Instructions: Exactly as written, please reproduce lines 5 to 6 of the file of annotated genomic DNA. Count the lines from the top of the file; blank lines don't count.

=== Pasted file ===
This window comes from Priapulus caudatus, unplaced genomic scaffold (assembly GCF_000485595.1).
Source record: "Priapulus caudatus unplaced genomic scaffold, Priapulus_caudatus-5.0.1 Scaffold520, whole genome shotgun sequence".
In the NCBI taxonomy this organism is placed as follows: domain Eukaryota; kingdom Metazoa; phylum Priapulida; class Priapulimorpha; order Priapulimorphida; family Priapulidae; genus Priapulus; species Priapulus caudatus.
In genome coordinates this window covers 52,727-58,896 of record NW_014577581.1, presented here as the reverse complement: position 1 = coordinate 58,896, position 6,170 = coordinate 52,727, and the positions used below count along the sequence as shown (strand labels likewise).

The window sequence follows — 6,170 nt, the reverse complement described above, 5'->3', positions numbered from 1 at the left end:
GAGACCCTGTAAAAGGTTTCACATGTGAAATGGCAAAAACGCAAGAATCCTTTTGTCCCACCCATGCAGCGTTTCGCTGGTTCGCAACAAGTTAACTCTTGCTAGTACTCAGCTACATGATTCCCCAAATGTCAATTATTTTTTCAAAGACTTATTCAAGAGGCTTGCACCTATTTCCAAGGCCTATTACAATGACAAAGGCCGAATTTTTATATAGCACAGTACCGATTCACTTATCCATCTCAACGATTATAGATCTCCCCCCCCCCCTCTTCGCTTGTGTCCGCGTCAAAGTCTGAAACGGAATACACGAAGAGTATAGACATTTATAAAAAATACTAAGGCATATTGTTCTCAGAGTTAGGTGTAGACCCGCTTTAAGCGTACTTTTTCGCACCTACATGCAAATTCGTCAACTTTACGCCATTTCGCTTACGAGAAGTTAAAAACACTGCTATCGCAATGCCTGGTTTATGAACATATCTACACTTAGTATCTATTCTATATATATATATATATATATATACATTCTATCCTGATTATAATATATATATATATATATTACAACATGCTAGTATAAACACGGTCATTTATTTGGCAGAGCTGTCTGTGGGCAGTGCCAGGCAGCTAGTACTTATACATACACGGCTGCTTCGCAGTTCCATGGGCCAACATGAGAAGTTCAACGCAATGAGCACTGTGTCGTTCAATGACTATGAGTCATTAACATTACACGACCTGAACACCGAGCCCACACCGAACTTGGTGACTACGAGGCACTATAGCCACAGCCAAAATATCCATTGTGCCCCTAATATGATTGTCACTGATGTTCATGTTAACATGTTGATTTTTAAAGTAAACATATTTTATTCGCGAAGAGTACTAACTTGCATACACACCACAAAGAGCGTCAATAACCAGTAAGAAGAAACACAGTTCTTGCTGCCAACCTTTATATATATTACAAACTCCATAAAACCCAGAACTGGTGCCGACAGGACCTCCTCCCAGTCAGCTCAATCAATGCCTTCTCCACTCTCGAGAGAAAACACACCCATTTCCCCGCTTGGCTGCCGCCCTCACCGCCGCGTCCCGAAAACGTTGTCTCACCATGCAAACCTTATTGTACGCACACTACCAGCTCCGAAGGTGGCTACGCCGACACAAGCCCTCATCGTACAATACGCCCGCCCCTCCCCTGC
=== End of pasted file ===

The window sequence follows — 6,170 nt, the reverse complement described above, 5'->3', positions numbered from 1 at the left end:
GAGACCCTGTAAAAGGTTTCACATGTGAAATGGCAAAAACGCAAGAATCCTTTTGTCCCACCCATGCAGCGTTTCGCTGGTTCGCAACAAGTTAACTCTTGCTAGTACTCAGCTACATGATTCCCCAAATGTCAATTATTTTTTCAAAGACTTATTCAAGAGGCTTGCACCTATTTCCAAGGCCTATTACAATGACAAAGGCCGAATTTTTATATAGCACAGTACCGATTCACTTATCCATCTCAACGATTATAGATCTCCCCCCCCCCCTCTTCGCTTGTGTCCGCGTCAAAGTCTGAAACGGAATACACGAAGAGTATAGACATTTATAAAAAATACTAAGGCATATTGTTCTCAGAGTTAGGTGTAGACCCGCTTTAAGCGTACTTTTTCGCACCTACATGCAAATTCGTCAACTTTACGCCATTTCGCTTACGAGAAGTTAAAAACACTGCTATCGCAATGCCTGGTTTATGAACATATCTACACTTAGTATCTATTCTATATATATATATATATATATATACATTCTATCCTGATTATAATATATATATATATATATTACAACATGCTAGTATAAACACGGTCATTTATTTGGCAGAGCTGTCTGTGGGCAGTGCCAGGCAGCTAGTACTTATACATACACGGCTGCTTCGCAGTTCCATGGGCCAACATGAGAAGTTCAACGCAATGAGCACTGTGTCGTTCAATGACTATGAGTCATTAACATTACACGACCTGAACACCGAGCCCACACCGAACTTGGTGACTACGAGGCACTATAGCCACAGCCAAAATATCCATTGTGCCCCTAATATGATTGTCACTGATGTTCATGTTAACATGTTGATTTTTAAAGTAAACATATTTTATTCGCGAAGAGTACTAACTTGCATACACACCACAAAGAGCGTCAATAACCAGTAAGAAGAAACACAGTTCTTGCTGCCAACCTTTATATATATTACAAACTCCATAAAACCCAGAACTGGTGCCGACAGGACCTCCTCCCAGTCAGCTCAATCAATGCCTTCTCCACTCTCGAGAGAAAACACACCCATTTCCCCGCTTGGCTGCCGCCCTCACCGCCGCGTCCCGAAAACGTTGTCTCACCATGCAAACCTTATTGTACGCACACTACCAGCTCCGAAGGTGGCTACGCCGACACAAGCCCTCATCGTACAATACGCCCGCCCCTCCCCTGC